**
A Mechanically Assisted Examination of Begging the Question in
Anselm's Ontological Argument****
Note: this paper is now obsolete and is replaced by
this extended version
**

###
John Rushby

####
Journal of Applied Logics---IFCoLog Journal of Logics and their
Applications, Special Issue on Formal Approaches to the Ontological
Argument, Vol. 5 No. 7, October 2018, pp. 1473--1496

### Abstract

I use mechanized verification to examine several first- and
higher-order formalizations of Anselm's Ontological Argument against
the charge of begging the question. I propose three different
criteria for a premise to beg the question in fully formal proofs and
find that one or another applies to all the formalizations examined.
My purpose is to demonstrate that mechanized verification provides an
effective and reliable technique to perform these analyses; readers
may decide whether the forms of question begging so identified affect
their interest in the Argument or its various formalizations.
**For those not familiar with these topics,** St. Anselm
was Archbishop of Canterbury and a contemporary of William the
Conqueror. His Ontological Argument is a 3-line proof of the existence
of God that has fascinated logicians for nearly 1,000 years.

#### Update (August 2020):

A recent
paper
by Oppenheimer and Zalta attempts to rebut my claim that the premise
in their treatment that I call `Greater1`

is question
begging.
I regret that my published paper does not illustrate its technical
account with an intuitive reason why this is so. To see it, note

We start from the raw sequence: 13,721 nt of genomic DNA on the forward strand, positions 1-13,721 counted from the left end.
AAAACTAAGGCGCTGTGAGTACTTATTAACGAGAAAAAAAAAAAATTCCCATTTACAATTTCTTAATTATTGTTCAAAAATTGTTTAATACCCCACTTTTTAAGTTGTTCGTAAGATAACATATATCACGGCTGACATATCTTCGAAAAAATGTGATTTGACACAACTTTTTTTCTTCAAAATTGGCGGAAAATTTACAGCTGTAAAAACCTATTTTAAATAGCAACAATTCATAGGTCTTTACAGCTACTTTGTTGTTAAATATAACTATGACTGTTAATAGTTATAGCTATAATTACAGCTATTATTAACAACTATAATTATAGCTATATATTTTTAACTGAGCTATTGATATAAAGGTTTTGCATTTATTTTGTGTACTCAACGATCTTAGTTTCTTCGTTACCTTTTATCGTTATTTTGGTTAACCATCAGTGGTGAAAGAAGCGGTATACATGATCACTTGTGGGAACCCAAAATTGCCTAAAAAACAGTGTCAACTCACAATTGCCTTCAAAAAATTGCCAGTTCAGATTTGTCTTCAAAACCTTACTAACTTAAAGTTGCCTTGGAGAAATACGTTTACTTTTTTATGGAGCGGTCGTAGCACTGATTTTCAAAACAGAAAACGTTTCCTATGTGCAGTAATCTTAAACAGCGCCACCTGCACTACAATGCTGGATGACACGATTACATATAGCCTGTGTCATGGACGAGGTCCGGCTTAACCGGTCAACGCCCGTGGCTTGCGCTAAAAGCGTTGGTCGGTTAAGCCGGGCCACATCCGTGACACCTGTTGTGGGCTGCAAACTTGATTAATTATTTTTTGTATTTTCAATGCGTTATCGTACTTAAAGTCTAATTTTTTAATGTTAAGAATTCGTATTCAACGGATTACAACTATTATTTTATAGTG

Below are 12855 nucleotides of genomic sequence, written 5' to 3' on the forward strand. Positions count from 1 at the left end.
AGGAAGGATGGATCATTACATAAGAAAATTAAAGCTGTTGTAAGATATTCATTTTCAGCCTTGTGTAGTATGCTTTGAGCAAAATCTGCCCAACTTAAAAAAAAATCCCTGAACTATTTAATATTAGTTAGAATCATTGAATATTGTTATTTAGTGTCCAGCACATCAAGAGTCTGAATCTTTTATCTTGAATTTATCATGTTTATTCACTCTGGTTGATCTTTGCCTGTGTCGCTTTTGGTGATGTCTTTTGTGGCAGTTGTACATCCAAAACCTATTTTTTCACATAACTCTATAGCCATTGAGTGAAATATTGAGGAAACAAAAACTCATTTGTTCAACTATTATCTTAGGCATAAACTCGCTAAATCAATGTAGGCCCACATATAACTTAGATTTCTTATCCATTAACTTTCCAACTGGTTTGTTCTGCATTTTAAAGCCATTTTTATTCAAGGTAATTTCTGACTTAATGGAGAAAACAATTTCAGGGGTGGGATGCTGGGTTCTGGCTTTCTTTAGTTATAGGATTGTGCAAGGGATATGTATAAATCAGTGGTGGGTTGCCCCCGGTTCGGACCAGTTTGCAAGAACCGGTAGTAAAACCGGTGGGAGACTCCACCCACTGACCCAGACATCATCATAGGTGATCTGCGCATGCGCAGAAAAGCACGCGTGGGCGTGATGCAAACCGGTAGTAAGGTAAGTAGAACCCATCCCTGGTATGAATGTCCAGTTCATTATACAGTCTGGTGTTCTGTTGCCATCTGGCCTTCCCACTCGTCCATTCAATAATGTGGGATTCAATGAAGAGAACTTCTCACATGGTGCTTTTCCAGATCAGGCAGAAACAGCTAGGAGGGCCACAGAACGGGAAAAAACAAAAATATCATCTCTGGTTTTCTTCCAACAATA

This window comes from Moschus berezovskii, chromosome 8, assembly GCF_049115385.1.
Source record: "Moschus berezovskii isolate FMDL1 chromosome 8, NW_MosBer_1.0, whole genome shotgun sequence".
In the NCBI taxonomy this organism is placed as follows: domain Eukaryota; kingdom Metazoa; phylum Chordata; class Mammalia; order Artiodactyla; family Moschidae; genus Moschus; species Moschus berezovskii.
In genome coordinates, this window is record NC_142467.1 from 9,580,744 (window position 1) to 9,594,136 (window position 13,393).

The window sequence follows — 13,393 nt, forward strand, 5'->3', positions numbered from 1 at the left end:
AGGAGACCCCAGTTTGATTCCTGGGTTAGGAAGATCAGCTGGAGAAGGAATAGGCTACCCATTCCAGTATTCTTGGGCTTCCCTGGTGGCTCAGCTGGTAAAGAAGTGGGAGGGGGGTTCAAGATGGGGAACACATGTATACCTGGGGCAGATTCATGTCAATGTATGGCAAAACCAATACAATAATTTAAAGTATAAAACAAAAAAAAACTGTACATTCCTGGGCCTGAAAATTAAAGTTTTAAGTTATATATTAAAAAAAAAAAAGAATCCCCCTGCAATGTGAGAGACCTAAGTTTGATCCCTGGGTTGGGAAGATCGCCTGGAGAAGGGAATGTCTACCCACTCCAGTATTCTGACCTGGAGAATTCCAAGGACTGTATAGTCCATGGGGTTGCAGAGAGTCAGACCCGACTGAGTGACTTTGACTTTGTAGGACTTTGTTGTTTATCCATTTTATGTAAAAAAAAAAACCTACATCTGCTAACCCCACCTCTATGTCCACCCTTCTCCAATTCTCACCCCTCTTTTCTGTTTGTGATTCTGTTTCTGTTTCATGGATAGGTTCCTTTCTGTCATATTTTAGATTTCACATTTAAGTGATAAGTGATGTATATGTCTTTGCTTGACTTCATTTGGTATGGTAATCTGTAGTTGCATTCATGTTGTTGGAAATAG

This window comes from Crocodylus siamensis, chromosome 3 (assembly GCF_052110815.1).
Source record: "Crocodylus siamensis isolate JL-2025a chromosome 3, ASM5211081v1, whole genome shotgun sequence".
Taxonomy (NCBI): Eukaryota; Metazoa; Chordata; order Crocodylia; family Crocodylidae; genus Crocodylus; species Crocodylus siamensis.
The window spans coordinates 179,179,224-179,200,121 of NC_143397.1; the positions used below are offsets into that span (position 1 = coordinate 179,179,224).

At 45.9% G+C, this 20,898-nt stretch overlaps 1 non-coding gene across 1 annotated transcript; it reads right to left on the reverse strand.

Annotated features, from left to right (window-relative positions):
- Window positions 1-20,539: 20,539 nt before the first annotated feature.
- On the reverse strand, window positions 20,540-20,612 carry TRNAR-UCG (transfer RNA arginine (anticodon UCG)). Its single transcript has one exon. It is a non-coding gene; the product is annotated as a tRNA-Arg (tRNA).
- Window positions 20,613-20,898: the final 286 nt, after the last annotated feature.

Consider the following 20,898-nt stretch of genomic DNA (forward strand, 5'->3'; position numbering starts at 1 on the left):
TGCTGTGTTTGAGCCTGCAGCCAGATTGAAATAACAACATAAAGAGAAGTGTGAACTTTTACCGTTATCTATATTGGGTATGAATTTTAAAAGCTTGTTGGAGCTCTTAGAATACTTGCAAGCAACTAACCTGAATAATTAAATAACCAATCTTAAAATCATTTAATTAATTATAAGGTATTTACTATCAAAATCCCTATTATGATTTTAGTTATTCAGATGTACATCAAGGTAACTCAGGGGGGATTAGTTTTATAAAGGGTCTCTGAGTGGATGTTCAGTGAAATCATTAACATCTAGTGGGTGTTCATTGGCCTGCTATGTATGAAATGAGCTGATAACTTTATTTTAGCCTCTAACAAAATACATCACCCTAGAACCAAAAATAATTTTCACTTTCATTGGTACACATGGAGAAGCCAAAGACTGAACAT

that `Greater1`

could be replaced by its contrapositive

Greater1cp: LEMMA FORALL x: (NOT EXISTS y: y > x) => re?(x)

and then note further that the left side of the implication is
just `God?(x)`

, so the formula can be rewritten as
follows
Greater1cp_alt: LEMMA FORALL x: God?(x) => re?(x)

and this
surely begs the question since it directly states that the other
premise implies the conclusion. The original `Greater1`

is
simply an obfuscated version of this and I claim that it inherits its
question-begging character. This relationship is inevitable in a
proof with only two premises, and I suggest the degree to which it
should be considered question begging is related to how flimsy
seems the obfuscation, once revealed.
Furthermore, using `Greater1cp_alt`

, the theorems can be proved without opening the
definition of `God?`

. Since it is not used, we can attach
any interpretation we like to this predicate, including Gaunilo's
"most perfect island." Hence, this formalization of the argument
is essentially vacuous. The same criticism applies to all the formal
treatments considered in the paper. This topic is discussed in more
detail in a
subsequent paper.

These and some other items are noted in the updated version of this
paper available as the PDF below.

Updated PDF

PVS dump file: start PVS 7
and do "M-x undump" this file to recreate the specifications and
proofs used in the paper.

journal
site (original paper and complete issue available here).

#### BibTeX Entry

@article{Rushby18:begging,
AUTHOR = {John Rushby},
TITLE = {A Mechanically Assisted Examination of Begging the Question
in {Anselm's Ontological Argument}},
JOURNAL = {Journal of Applied Logics---IFCoLog Journal of Logics
and their Applications},
YEAR = 2018,
VOLUME = 5,
NUMBER = 7,
PAGES = {1473--1496},
MONTH = oct
}

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